# A Year With Amoret Lyon: The Lessons I Learned From An 8 Year-Old About Teaching Mathematics

A few weeks ago, Amoret and I started writing our book together. That itself is a fascinating story that is unraveling in real time — how do you co-author a book between two people whose age differences are more than 50 years?

It’s actually quite easy. It involves the same ideas that have been foundational in our year of meeting together virtually three times a week for a year — curiosity, imagination, and playfulness.

And, not really mine, but more from Amoret. She is exceptional in many ways. She loves and excels at fencing, singing, and drawing/doodling. She has, like many kids, many interests — all fuelled by the natural awe and wonder of being a child.

Sadly, what makes Amoret exceptional is that she still possesses what is sucked out of so many children when they start school. Sometimes a picture tells the better — bleaker — story.

Amoret is still wildly curious. Like many, she is being home-schooled — something which is happening at an accelerated rate all over.

The birth of micro-schools has also exploded over the years. This trend will continue as institutional education — refusing to learn key lessons from the pandemic — burns itself out by burning out teachers, students, and parents.

And yes, not everyone is in a position for their child to be home-schooled, but perhaps that is the problem that needs to be addressed — how can we scale this phenomenon to make it equitable and accessible?

I ask that question almost primarily because of my one-year experience of teaching Amoret — and of course, her teaching me!

Here are just some of the mathematical ideas we have covered during that time:

Prime numbers, binary numbers, square numbers, cube numbers, the game Nim(which Amoret understands the binary strategy to win), the birthday game(another game of binary understanding), multiplication, division, exponentiation, cyclic nature of bases/exponents, logic mazes, Tartaglia* triangle, etc.(*Pascal’s triangle is called that in Italy. And why wouldn’t it, he discovered it prior to Pascal. But many others discovered it prior to him…)

Last month we started getting back into algebra, as that is where, topic wise, our book will end.

This will come out in the book, but there is something that you must know what happens in our one hour time slots — well, basically everything!

There is no agenda really. I know I wanted to eventually pivot Amoret to algebra — and NOT the way school teaches it — but other than that, it’s just been “throwing stuff at her” and sees what sticks in her curious mind.

Not surprisingly, almost everything has. That’s because mathematics is that beautiful, wondrous, and magical. School just happens to not teach it that way. I won’t get into how they teach it. You can read any number of the dozens of blogs I have written about that.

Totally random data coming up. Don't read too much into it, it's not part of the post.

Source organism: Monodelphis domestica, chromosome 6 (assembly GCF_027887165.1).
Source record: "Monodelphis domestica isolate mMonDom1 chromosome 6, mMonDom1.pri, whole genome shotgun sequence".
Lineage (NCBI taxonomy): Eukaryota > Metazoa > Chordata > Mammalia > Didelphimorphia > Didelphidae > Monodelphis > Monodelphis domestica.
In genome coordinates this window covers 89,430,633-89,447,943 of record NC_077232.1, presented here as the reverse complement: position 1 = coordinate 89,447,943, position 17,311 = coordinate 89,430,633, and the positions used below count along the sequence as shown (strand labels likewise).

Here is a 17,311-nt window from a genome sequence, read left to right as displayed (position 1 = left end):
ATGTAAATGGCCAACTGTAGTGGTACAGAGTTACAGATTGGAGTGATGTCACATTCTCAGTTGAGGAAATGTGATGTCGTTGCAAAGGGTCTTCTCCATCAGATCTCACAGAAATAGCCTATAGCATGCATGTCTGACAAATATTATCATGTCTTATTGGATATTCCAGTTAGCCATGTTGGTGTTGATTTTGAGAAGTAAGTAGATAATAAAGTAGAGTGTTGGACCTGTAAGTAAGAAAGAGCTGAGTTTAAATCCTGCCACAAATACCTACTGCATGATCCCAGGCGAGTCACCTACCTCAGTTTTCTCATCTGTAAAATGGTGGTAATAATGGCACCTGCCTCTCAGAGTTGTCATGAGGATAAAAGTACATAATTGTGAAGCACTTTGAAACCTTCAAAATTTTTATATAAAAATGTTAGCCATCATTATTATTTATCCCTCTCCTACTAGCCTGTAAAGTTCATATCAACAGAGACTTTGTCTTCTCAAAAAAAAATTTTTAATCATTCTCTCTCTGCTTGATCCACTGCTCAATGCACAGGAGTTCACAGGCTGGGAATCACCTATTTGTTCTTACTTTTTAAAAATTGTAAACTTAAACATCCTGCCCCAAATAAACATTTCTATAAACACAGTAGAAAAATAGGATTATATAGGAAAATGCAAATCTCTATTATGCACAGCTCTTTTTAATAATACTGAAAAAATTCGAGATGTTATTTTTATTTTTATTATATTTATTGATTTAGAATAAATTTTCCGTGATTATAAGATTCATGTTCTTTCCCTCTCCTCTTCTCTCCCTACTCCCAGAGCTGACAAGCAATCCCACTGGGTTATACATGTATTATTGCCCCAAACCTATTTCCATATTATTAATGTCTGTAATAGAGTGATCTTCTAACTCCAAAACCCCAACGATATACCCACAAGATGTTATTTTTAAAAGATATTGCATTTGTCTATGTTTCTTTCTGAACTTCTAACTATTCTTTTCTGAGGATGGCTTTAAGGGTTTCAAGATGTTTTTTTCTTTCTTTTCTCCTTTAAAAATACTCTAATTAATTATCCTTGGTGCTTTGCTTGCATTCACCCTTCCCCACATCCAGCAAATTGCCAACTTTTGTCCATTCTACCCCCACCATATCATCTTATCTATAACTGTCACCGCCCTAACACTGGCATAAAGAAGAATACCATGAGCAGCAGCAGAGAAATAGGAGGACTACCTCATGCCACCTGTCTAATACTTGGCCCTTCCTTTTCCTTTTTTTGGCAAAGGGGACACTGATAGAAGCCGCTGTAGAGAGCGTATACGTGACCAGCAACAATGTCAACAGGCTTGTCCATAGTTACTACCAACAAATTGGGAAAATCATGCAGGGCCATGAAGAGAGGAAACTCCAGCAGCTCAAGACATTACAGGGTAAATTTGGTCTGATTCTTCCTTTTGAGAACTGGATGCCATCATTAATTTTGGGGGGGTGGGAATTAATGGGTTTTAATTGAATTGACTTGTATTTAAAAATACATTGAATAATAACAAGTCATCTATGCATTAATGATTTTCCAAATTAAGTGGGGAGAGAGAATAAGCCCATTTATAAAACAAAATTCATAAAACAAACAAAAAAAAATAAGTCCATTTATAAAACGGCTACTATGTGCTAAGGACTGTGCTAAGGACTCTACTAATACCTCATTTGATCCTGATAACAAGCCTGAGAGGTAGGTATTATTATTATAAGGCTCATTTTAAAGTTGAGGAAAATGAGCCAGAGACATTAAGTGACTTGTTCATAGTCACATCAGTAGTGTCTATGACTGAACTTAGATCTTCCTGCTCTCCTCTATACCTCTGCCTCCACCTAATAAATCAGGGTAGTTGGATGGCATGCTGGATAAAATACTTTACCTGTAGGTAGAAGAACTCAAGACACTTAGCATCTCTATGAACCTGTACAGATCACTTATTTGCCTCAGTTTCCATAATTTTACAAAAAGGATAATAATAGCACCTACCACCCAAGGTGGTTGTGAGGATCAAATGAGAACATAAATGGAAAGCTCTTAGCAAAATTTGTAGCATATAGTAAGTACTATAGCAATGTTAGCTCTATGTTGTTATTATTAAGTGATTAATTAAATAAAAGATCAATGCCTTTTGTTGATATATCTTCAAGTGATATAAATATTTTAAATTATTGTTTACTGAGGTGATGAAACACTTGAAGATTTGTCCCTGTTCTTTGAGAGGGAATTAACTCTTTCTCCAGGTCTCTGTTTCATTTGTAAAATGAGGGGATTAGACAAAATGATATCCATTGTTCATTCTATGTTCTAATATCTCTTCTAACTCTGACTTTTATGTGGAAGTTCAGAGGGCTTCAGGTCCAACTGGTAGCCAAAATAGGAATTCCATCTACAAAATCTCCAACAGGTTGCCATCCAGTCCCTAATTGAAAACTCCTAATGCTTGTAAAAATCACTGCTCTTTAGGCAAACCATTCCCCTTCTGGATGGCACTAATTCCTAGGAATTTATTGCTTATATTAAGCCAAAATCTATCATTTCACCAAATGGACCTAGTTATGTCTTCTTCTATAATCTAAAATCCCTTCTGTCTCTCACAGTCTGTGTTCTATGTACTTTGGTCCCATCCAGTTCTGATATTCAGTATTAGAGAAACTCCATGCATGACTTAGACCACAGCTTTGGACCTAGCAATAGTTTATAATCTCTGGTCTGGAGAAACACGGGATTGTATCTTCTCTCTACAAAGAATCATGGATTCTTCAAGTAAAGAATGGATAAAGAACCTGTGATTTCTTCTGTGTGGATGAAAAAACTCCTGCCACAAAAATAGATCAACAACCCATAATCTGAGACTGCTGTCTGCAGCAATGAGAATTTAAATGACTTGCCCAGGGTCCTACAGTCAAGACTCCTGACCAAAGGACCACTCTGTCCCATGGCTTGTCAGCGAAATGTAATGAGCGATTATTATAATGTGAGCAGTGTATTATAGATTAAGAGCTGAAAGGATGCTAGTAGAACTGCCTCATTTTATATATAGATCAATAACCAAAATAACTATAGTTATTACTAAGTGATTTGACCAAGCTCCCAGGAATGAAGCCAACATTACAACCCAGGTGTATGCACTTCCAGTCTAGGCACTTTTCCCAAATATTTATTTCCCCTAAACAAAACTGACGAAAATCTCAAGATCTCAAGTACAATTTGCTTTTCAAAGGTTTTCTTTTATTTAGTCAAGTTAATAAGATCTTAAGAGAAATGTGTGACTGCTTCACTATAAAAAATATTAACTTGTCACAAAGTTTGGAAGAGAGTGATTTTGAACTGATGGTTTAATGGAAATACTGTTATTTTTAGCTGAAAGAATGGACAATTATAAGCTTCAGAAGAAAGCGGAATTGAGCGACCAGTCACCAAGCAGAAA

Frankly, I am getting sick of my own voice complaining about a dying system that just won’t change/can’t change.

I want to talk about the positive world of mathematics. That’s why my time with Amoret is a godsend. She reminds me how wonderful the free and imaginative brain of a child is.

As such, our lessons go all over the place. Sometimes she sings while she is doing math. Sometimes she doodles — and then asks me to doodle as well. Sometimes she grabs her dog Giotto and starts talking to him in the middle of our lesson. Sometimes she eats her lunch, and we start talking about tomatoes. Sometimes we talk about life in Italy(she lives there now). Sometimes we talk about our favorite foods, colours, animals, etc.

In some way, what Amoret does with me is illustrated by this 1956 print(very hard to find).

*The eternal promise of childhood*. That is what Amoret has while learning mathematics. That over rides everything — including learning mathematics.

Our lessons have always been fun, and filled with laughter. The main reason why Amoret is so far ahead in mathematics is because — and this is paradoxical — she and I are not interested in getting ahead, following rules/agenda, sticking to a boring curriculum, etc.

# We have done more by doing less. Let me repeat that. We have done more by doing less.

“Less” simply means letting Amoret stay a child. Truth be told, I am still a child. Amoret knows that. *That’s why she trusts me on this journey*. I am just as goofy and silly as her. We might be separated by age — that’s an understatement — but we both approach learning mathematics the exact same way. It must be open, free, exploratory, and most of all, fun.

More blogs will follow, but it is important to know that Amoret and I have decided to give 50% of the profits of this book to organizations that help underprivileged girls with regards to education.

This book is going to be filled with the colour, energy, and curiosity that Amoret has shown for mathematics. The first thing we discussed is that we(meaning her) will have to draw characters that represent the emotions of learning mathematics — lost/confused, excited, curious, bored, surprised, etc.

Since Amoret and I have decided to keep this book a “secret” from her parents in term of drawings/doodles/shape and structure of the book, I am not sharing any of her initial drawings. Let me just say this, my brain never would have thought of the emotion/character “lost” as this. Never.

A child’s imagination and curiosity must be preserved — at all costs. It’s also where positive mental health originates from.

Spending so much time with Amoret has made me realize that. We must prioritize curiosity and mental health in education. It’s the only way we can guarantee that children can live the life that was promised to them…**the paradise of imagination.**